Years later, after Michelle Redmond had graduated from Notre Dame College in South Euclid and gained extensive professional experience in television production, she began working on a masters degree at Southern Methodist University in Dallas. She admitted she knew little about Teddy Hill’s importance to jazz history, but suggested to her teacher that she might do a research video documentary thesis about her "Grandfather Teddy." She recalled, "My professor said, ‘Does the dean know about you?’ He said, ‘He needs to know about you and who you are.’ As it turned out, the dean was Jose Bowen, a jazz musician as well as an academician. He’s a piano player with experience from Carnegie Hall to probably the Newport Jazz Festival." SMU Dean Jose Bowen had performed with Dizzy Gillespie, Stan Getz, Bobby McFerrin, Dave Brubeck and others. He also was an editor of the Smithsonian Anthology of Jazz. The dean obviously knew the significance of Michelle’s grandfather to jazz history. She suddenly realized, "This might be something bigger that I didn’t expect. I just didn’t know!" When she met with the dean, he said "You have to do this! Everybody knows Teddy Hill! Everybody knows Minton’s!" With her marching orders from the dean, the Cleveland native began producing a documentary video.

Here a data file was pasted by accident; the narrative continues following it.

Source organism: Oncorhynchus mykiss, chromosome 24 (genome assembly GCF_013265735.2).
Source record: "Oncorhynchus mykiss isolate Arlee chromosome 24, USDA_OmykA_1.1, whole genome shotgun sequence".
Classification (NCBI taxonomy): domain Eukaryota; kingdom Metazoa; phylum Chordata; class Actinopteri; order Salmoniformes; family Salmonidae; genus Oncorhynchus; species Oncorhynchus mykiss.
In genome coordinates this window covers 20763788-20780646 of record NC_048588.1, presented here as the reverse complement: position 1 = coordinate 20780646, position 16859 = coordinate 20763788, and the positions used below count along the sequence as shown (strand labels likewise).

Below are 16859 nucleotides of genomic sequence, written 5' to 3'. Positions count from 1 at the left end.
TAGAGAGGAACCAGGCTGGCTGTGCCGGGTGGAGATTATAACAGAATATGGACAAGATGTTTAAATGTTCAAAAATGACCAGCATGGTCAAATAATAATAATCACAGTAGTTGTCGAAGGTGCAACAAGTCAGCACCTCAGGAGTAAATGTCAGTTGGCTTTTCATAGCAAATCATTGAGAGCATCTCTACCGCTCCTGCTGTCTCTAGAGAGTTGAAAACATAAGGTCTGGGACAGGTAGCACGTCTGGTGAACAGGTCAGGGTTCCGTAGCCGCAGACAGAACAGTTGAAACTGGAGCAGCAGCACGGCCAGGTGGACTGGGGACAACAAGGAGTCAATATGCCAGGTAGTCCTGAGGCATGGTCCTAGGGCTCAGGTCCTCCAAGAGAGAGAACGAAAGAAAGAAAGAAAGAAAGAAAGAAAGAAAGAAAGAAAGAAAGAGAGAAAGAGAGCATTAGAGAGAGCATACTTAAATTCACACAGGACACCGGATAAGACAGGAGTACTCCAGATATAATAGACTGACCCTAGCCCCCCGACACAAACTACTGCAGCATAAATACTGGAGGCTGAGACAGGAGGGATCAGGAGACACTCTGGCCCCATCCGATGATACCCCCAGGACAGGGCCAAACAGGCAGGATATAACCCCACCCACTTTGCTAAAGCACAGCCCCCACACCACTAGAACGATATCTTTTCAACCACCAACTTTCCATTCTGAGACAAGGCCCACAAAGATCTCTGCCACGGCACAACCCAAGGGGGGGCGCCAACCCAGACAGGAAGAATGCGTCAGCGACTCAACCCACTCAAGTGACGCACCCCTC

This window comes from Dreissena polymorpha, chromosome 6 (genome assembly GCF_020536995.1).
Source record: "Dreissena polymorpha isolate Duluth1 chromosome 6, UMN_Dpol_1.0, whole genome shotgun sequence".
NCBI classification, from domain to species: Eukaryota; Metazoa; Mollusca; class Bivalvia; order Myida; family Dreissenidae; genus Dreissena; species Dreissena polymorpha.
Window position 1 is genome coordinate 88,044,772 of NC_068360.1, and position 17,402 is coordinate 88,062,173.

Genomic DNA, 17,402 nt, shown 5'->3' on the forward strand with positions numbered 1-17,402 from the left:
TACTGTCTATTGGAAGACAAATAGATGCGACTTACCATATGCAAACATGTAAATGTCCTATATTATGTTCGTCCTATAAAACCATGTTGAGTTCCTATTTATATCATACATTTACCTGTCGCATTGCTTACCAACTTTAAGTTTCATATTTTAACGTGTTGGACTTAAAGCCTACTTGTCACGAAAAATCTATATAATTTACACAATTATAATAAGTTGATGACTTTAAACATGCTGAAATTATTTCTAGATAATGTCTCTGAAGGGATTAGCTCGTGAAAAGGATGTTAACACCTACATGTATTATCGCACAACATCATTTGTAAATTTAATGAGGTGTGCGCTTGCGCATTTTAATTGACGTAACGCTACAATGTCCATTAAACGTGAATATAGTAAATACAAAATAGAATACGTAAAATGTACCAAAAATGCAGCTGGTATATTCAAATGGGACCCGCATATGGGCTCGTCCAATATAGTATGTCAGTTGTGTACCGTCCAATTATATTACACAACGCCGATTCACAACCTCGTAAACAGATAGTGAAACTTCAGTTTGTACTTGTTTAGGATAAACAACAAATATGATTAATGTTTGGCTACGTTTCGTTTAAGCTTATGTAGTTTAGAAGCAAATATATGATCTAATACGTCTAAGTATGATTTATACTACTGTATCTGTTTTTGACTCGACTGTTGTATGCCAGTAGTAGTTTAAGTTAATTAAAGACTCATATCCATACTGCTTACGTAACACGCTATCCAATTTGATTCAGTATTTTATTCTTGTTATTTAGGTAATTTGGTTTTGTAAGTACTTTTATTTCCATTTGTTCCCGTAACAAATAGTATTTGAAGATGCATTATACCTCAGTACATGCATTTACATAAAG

She went to New York to see what Minton’s Playhouse looks like today and to interview people who were part of it. She was disappointed when she first saw the vacant site of the old jazz club on the southeast corner of 118th Street and St. Nicholas Avenue in Harlem. "It’s kind of a dump," she said, "with holes in the ceiling. I thought, ‘Is this the place where bebop was created?!’" But she also found some old photographs showing tables with white table clothes, bud vases and fancy silverware. And she had no trouble imagining the future jazz legends experimenting with complex chords and rhythms – "to discourage the no-talent guys who showed up for the jam sessions" – as Gillespie once said.
She was also surprised to find a strange mural still on the wall over the bandstand. "To the left," she said, "is a woman on a bed in a red dress, face down like she’s sleeping, and to the right is a little quartet of musicians, including Charlie Christian and Hot Lips Page. Urban legend is that the woman on the bed is Billie Holiday sleeping off a drunk. This is what you would see when you looked at the performers on the stage."